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K Rousseau, Z Atcha, J Denton, F R A Cagampang, A R Ennos, A J Freemont and A S I Loudon

involving the production of a daily pineal melatonin signal. This, in turn, acts on pathways that regulate the set-point for energy expenditure and food intake. As a result, seasonal mammals such as Siberian hamsters exhibit profound photoperiod

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Perry Barrett, Elena Ivanova, E Scott Graham, Alexander W Ross, Dana Wilson, Helene Plé, Julian G Mercer, Francis J Ebling, Sandrine Schuhler, Sandrine M Dupré, Andrew Loudon and Peter J Morgan

important source of neural stem cells which give rise to differentiated neuronal cells that migrate to appropriate locations in the hypothalamus ( Xu et al. 2005 ). The Siberian hamster undergoes major physiological and behavioural changes to

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HA Kenny, DJ Bernard, TH Horton and TK Woodruff

Follicle-stimulating hormone (FSH) stimulates ovarian follicle development and the production of protein hormones including inhibin A and inhibin B. The inhibins are dimeric proteins (alpha-beta(A) or alpha-beta(B)) secreted by growing follicles that suppress FSH in a classical endocrine negative feedback loop. Siberian hamsters, Phodopus sungorus, exhibit seasonal variation in FSH levels. Given the role of inhibin in FSH regulation, we hypothesized that ovarian inhibin expression differs between animals reared in long (16 h light:8 h darkness) and short (6 h light:18 h darkness) photoperiods. To examine inhibin expression in animals housed under long or short photoperiods, hamster inhibin alpha-, beta(A)-, and beta(B)-subunits were cloned and used to detect and localize inhibin subunit mRNA in developing follicles. Ovarian inhibin alpha-subunit mRNA levels were significantly higher in long day-exposed (LD) than in short day-exposed (SD) hamsters. In addition, dimeric inhibin, as well as inhibin alpha-, beta(A)-, and beta(B)-subunit protein levels were higher in the LD than in the SD hamster ovaries.

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HA Kenny, DJ Bernard, TH Horton and TK Woodruff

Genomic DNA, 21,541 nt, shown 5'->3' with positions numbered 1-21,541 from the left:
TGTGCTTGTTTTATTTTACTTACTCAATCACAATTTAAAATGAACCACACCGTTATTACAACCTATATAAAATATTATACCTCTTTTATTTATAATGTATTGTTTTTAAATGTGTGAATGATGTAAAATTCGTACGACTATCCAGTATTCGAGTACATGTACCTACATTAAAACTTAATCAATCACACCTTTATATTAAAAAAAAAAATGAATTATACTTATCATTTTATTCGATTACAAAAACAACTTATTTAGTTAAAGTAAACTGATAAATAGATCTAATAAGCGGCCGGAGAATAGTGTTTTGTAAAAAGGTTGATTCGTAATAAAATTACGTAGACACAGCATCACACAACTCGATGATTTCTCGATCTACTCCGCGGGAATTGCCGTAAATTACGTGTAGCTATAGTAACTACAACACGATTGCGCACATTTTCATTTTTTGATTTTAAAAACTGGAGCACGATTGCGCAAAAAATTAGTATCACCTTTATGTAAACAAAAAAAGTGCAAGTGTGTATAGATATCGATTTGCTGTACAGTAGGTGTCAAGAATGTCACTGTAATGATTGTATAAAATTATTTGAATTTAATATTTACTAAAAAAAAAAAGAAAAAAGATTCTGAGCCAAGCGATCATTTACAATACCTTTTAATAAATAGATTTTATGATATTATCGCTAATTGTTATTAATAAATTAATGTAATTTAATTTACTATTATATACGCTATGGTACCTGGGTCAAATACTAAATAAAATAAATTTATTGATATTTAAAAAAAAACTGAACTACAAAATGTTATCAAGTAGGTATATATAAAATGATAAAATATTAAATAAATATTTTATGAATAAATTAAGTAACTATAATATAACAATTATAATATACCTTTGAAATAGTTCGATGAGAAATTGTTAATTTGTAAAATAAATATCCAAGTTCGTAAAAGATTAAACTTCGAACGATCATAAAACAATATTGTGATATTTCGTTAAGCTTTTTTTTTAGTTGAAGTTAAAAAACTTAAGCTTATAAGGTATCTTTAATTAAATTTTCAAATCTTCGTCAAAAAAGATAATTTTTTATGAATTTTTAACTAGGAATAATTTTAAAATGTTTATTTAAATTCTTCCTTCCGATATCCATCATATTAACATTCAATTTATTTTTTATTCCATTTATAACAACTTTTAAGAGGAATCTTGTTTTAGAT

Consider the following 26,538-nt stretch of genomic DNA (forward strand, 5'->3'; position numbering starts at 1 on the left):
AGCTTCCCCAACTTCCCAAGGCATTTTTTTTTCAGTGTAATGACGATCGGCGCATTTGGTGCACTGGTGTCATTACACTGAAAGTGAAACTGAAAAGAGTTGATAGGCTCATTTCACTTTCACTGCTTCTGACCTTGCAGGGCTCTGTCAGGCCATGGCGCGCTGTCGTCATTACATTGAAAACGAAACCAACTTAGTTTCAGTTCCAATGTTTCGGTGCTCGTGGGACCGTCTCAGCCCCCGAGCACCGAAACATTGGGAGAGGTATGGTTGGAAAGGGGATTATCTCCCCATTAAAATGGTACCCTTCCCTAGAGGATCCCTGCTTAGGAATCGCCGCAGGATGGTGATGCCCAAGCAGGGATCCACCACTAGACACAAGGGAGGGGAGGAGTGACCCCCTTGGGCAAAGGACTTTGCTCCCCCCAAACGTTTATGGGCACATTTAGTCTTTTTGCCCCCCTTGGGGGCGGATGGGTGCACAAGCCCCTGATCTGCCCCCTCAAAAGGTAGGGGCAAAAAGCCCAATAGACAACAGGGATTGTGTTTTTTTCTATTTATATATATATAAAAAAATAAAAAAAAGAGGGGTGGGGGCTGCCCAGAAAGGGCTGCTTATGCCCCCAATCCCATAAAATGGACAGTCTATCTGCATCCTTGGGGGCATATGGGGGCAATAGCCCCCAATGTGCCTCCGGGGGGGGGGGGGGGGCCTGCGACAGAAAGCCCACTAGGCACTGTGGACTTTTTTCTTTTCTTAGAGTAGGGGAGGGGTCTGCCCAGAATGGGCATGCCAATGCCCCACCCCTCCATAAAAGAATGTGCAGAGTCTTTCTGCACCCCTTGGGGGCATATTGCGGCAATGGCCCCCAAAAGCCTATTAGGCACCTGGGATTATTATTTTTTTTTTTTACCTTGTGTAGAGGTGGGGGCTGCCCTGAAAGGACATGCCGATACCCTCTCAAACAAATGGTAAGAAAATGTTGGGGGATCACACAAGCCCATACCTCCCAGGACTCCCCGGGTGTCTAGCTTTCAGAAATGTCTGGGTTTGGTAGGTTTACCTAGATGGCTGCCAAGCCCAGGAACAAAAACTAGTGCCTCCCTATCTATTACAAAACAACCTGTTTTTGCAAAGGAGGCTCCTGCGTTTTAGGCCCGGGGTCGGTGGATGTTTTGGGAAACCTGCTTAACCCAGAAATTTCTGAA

Inhibin production differs in ovaries of Siberian hamsters (Phodopus sungorus) exposed to long days (LD) or short days (SD). We believe that seasonal differences in serum follicle-stimulating hormone contribute to this difference. However, given the profound photoperiodic differences in follicle maturation, serum gonadotropins alone may not account for all of the observed differences in inhibin processing. To test this hypothesis, we challenged LD and SD female hamsters with exogenous gonadotropins. While both groups responded with increased inhibin expression, the effects were muted in ovaries of SD females and there was no evidence of ovulation in these animals. These data indicate that the ovaries of SD females are not immediately equipped to respond to gonadotropin stimulation. More generally, these data suggest that photoperiodic history affects ovarian inhibin production and secretion in response to gonadotropins.

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Ricardo J Samms, Michelle Murphy, Maxine J Fowler, Scott Cooper, Paul Emmerson, Tamer Coskun, Andrew C Adams, Alexei Kharitonenkov, Francis J P Ebling and Kostas Tsintzas

, FGF21 is now being evaluated as a potential treatment for both obesity and diabetes and their associated comorbidities ( Gaich et al . 2013 , Gimeno & Moller 2014 ). The Siberian hamster ( Phodopus sungorus ) is a natural animal model of adaptive

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Perry Barrett, Elena Ivanova, E Scott Graham, Alexander W Ross, Dana Wilson, Helene Plé, Julian G Mercer, Francis J Ebling, Sandrine Schuhler, Sandrine M Dupré, Andrew Loudon and Peter J Morgan

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PJ Morgan, AW Ross, JG Mercer and P Barrett